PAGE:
Access to an intranet can be divided into these security classifications:

Implementing an Access Requisition Approval Process

Requests for site and content access should never be done casually; there must be a formal requisition process with authorization by someone in authority. This leaves an audit trail and will go a long way towards preventing those "How did so-and-so get access to this content?" questions.

Content owners know their content best, so it stands to reason that they're the one's to decide who should be able to access their confidential information—not IT. While IT personnel are the one's physically granting access to secured content at the server level, they should never be the one's to authorize this access. They don't need the added responsibility of hunting down each requester's manager or supervisor in order to confirm whether certain users should be granted access. Someone who's more familiar with the content and the people making the request will be in a far better position to decide this.

Smaller sites may have a single point of authorization, but larger multi-disciplinary intranets will require each section to have its own point of authorization—each content owner being responsible for providing access request authorization to their respective content. This process can be either paper-based or electronic, via an on-line access requisition form. This will lift the responsibility off the shoulders of your IT staff and place it in the hands of those who are most familiar with the content.

Limiting Access to Server Room Resources

Not only does your intranet content need to be secured from unauthorized access, but so does the hardware holding it. Most production servers are kept in a secure and controlled environment under proverbial lock-and-key—a numeric code, a magnetic badge reader, biometric scanning, or any combination of these—and monitored with cameras.

Like all secure facilities, server room environments should not be subjected to high amounts of walk-in traffic. Access must be limited to people who really need to be in there such as systems administrators, backup administrators, and disaster recovery personnel.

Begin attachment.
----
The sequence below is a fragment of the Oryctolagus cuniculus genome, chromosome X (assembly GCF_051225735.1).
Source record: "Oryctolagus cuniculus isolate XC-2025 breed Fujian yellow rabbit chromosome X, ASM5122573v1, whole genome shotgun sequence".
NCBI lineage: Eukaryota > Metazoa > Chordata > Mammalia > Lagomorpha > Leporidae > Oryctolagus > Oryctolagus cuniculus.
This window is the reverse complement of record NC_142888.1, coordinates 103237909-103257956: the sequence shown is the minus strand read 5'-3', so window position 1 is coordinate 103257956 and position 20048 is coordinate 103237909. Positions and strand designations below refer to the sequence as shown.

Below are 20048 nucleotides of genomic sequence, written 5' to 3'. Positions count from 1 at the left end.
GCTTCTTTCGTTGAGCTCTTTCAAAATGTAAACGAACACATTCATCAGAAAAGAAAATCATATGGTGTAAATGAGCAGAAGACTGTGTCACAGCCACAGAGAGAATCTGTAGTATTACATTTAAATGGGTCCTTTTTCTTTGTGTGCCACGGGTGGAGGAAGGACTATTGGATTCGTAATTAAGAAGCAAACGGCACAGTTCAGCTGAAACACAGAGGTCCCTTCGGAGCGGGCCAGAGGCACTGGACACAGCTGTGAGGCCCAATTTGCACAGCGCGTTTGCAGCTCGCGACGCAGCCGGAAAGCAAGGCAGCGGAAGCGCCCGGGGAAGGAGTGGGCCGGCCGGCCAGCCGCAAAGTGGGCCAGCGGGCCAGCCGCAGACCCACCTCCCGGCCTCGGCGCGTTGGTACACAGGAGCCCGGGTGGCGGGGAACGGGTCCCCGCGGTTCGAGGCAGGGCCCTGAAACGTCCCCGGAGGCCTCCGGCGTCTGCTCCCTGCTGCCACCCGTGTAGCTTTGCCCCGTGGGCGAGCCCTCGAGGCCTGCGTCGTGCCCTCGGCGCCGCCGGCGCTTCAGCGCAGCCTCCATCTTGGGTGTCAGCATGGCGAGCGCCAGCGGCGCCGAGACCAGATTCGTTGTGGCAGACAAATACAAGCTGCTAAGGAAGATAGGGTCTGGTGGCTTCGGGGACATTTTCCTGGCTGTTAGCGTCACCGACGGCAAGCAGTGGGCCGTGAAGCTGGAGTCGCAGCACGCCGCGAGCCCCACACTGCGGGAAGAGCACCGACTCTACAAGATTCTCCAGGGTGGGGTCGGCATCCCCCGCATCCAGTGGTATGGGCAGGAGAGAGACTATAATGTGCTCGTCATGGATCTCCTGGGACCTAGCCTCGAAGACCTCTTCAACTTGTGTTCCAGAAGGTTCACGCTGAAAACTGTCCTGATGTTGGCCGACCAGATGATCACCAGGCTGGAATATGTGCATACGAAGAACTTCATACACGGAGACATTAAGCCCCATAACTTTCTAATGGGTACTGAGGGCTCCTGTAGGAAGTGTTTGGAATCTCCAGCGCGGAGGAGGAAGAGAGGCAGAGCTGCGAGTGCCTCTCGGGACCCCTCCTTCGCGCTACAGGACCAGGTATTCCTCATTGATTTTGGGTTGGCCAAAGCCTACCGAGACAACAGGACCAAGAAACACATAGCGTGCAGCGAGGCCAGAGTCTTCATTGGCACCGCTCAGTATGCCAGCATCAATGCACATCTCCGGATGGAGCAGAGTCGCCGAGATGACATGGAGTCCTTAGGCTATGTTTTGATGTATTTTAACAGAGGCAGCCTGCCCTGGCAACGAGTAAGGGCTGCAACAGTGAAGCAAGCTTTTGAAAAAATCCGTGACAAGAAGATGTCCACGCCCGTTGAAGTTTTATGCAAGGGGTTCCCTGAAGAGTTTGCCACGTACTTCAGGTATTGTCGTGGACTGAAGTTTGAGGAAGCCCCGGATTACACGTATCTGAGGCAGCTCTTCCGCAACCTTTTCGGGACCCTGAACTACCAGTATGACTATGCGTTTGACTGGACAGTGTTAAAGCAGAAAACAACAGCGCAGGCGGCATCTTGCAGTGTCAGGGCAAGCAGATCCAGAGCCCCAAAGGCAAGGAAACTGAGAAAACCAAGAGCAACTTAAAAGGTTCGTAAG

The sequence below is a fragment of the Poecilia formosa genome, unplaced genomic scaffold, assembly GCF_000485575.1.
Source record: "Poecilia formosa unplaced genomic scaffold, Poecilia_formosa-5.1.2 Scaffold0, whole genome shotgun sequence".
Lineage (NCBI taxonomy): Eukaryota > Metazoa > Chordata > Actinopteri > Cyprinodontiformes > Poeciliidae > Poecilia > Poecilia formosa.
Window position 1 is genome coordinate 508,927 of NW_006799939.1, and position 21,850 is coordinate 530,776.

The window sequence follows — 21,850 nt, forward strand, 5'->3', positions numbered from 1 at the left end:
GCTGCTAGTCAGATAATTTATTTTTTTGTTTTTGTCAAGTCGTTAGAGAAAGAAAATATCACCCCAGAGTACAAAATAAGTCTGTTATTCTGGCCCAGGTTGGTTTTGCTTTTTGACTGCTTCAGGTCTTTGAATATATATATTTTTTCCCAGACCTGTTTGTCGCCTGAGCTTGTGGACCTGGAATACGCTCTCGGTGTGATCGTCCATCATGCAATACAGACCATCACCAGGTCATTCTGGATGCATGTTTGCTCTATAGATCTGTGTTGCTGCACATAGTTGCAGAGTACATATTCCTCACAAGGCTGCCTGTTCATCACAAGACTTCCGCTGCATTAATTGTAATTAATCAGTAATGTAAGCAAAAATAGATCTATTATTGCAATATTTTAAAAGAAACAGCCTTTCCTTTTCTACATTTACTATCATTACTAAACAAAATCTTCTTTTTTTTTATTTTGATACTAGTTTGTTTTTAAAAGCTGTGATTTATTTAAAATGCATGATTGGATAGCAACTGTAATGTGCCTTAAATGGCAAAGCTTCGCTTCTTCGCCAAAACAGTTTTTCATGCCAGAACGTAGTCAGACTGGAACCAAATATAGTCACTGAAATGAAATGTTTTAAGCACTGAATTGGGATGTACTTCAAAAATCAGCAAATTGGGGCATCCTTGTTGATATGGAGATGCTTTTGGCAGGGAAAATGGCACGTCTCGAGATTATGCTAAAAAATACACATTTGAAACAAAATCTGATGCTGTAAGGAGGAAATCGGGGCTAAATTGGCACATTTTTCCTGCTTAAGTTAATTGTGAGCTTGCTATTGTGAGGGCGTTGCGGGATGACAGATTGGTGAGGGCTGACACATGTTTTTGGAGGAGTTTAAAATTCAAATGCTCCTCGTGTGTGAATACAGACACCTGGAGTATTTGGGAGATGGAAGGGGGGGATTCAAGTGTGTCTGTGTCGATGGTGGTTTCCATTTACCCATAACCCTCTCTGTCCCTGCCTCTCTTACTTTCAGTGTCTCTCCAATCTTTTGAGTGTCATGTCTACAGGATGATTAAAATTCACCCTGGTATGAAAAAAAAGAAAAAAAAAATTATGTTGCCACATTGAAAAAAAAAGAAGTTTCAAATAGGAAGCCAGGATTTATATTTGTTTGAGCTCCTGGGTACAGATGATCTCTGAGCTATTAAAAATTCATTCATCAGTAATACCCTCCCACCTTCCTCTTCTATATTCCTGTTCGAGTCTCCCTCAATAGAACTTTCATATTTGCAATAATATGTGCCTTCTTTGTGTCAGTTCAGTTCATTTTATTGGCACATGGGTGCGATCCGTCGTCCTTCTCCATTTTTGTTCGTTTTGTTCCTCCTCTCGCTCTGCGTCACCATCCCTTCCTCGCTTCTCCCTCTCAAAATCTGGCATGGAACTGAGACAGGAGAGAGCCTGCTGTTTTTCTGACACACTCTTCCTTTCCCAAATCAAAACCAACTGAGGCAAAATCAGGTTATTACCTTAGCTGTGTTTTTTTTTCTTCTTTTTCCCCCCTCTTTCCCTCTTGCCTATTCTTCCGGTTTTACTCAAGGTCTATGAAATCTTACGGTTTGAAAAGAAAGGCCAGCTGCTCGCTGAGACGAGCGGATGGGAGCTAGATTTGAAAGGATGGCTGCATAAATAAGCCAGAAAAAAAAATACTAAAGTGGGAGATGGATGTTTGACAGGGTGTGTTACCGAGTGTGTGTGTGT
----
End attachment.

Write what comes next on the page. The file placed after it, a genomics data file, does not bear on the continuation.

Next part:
How Many Administrators is Enough?

Placing your intranet and confidential information in someone else's hands is a bit of a balancing act. While you don't want to leave any one single IT person responsible for being the gatekeeper, you also want to limit the number of people with full administrative privileges.

Having only one person with the knowledge and skills to maintain the technological nuts-and-bolts of your intranet—the part your content owners rarely see—doesn't provide a large user community with enough of a fail-safe in the event the person is tied up somewhere else, transfers departments, or leaves the company. On the flip-side, having too many people with full administrative access to your intranet and its resources may be opening too many doors—especially for highly secure systems. The more points-of-entry, the more can go wrong.

However, there's a middle ground between too few and too many: An administrative team can be made up to support your intranet with consistent transfer of knowledge between team members (the size of this team will depend on the size of your site and the number of people involved). But only a core number of active team members will have the required administrative privileges. The remaining members will act as backups, understudies ready to fill in at a moments notice. This way only a handful of people will have full access at any given time.

Final Thoughts

Security involves a lot more than just the technology. Technology is indifferent; it's the people behind it that give it life. Even great technology can be stunted by poor user implementation. And all the security bells-and-whistles won't prevent an IT neophyte from leaving a great big hole in your system. In the end, the integrity of a security model will be judged by the proficiency of those who put it into place—so make sure that you're handing your keys to the proper people.

Copyright © 2004 Paul Chin. All rights reserved.
Reproduction of this article in whole or part in any form without prior written permission of Paul Chin is prohibited.